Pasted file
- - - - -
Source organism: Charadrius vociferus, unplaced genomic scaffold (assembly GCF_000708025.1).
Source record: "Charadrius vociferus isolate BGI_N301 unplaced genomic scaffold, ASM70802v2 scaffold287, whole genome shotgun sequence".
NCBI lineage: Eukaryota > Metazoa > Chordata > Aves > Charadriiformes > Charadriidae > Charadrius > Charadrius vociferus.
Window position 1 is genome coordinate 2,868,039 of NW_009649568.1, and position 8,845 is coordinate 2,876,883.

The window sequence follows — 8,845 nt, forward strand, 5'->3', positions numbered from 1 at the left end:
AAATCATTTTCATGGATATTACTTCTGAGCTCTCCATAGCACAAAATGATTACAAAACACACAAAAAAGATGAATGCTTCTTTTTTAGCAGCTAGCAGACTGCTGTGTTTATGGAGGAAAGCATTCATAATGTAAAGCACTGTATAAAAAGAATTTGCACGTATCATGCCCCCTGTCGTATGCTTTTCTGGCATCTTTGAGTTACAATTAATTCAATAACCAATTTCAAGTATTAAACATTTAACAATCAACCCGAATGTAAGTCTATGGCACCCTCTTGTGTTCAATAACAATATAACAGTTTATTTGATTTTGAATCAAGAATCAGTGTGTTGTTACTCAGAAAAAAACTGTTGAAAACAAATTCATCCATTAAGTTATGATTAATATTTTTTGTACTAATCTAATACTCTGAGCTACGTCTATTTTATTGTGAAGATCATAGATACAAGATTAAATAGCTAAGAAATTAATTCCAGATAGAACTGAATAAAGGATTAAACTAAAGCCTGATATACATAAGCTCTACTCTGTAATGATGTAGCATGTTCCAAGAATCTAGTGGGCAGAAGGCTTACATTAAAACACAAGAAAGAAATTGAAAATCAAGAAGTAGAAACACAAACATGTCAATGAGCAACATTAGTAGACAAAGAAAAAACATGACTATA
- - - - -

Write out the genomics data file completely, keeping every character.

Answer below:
Source organism: Charadrius vociferus, unplaced genomic scaffold (assembly GCF_000708025.1).
Source record: "Charadrius vociferus isolate BGI_N301 unplaced genomic scaffold, ASM70802v2 scaffold287, whole genome shotgun sequence".
NCBI lineage: Eukaryota > Metazoa > Chordata > Aves > Charadriiformes > Charadriidae > Charadrius > Charadrius vociferus.
Window position 1 is genome coordinate 2,868,039 of NW_009649568.1, and position 8,845 is coordinate 2,876,883.

The window sequence follows — 8,845 nt, forward strand, 5'->3', positions numbered from 1 at the left end:
AAATCATTTTCATGGATATTACTTCTGAGCTCTCCATAGCACAAAATGATTACAAAACACACAAAAAAGATGAATGCTTCTTTTTTAGCAGCTAGCAGACTGCTGTGTTTATGGAGGAAAGCATTCATAATGTAAAGCACTGTATAAAAAGAATTTGCACGTATCATGCCCCCTGTCGTATGCTTTTCTGGCATCTTTGAGTTACAATTAATTCAATAACCAATTTCAAGTATTAAACATTTAACAATCAACCCGAATGTAAGTCTATGGCACCCTCTTGTGTTCAATAACAATATAACAGTTTATTTGATTTTGAATCAAGAATCAGTGTGTTGTTACTCAGAAAAAAACTGTTGAAAACAAATTCATCCATTAAGTTATGATTAATATTTTTTGTACTAATCTAATACTCTGAGCTACGTCTATTTTATTGTGAAGATCATAGATACAAGATTAAATAGCTAAGAAATTAATTCCAGATAGAACTGAATAAAGGATTAAACTAAAGCCTGATATACATAAGCTCTACTCTGTAATGATGTAGCATGTTCCAAGAATCTAGTGGGCAGAAGGCTTACATTAAAACACAAGAAAGAAATTGAAAATCAAGAAGTAGAAACACAAACATGTCAATGAGCAACATTAGTAGACAAAGAAAAAACATGACTATA